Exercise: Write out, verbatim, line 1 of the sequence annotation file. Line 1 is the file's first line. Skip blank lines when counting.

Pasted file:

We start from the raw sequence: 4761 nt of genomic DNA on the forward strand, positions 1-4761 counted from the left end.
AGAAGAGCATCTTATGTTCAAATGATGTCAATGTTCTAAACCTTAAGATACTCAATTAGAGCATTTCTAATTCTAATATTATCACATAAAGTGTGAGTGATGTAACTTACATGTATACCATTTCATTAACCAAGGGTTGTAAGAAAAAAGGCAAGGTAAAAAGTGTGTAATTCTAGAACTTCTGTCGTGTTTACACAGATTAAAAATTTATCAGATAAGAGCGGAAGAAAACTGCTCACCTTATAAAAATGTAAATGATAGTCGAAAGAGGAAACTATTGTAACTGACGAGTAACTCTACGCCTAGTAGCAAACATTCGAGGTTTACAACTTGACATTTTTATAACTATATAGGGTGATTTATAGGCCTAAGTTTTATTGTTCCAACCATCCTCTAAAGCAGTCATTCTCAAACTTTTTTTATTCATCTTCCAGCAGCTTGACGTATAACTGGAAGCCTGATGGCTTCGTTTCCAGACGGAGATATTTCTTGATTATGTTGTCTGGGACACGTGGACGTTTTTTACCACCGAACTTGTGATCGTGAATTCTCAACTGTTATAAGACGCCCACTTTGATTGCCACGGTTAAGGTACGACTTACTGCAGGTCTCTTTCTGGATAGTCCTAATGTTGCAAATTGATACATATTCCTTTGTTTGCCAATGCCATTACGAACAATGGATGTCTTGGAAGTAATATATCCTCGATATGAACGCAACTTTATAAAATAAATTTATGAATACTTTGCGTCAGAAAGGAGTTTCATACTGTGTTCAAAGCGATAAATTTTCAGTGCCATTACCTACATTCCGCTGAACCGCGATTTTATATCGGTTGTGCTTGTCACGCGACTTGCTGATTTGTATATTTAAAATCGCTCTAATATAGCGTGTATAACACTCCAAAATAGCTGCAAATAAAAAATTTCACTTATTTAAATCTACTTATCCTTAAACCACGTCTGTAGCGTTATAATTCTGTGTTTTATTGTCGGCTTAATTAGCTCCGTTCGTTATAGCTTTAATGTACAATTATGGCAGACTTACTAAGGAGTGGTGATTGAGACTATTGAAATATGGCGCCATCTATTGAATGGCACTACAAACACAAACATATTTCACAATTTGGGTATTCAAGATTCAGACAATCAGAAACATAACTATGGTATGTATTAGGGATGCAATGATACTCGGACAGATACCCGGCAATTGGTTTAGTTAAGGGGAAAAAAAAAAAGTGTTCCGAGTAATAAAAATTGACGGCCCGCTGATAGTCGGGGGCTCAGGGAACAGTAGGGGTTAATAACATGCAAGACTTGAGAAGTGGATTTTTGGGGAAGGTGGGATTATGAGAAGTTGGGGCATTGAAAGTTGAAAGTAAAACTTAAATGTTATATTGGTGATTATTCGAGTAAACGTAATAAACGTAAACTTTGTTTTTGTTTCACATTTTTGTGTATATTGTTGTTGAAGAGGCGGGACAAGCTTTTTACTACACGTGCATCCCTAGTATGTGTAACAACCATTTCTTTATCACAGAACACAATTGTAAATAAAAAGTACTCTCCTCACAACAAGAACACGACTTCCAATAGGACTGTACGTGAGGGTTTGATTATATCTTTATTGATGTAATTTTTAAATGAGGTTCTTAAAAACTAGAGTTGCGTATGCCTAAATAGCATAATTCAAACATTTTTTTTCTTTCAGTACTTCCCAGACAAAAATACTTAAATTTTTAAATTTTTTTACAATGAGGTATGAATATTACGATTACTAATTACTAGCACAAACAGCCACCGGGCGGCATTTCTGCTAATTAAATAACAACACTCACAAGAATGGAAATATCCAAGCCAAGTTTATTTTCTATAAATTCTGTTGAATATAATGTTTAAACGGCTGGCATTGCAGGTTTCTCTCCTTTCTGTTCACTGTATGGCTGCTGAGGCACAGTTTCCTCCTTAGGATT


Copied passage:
We start from the raw sequence: 4761 nt of genomic DNA on the forward strand, positions 1-4761 counted from the left end.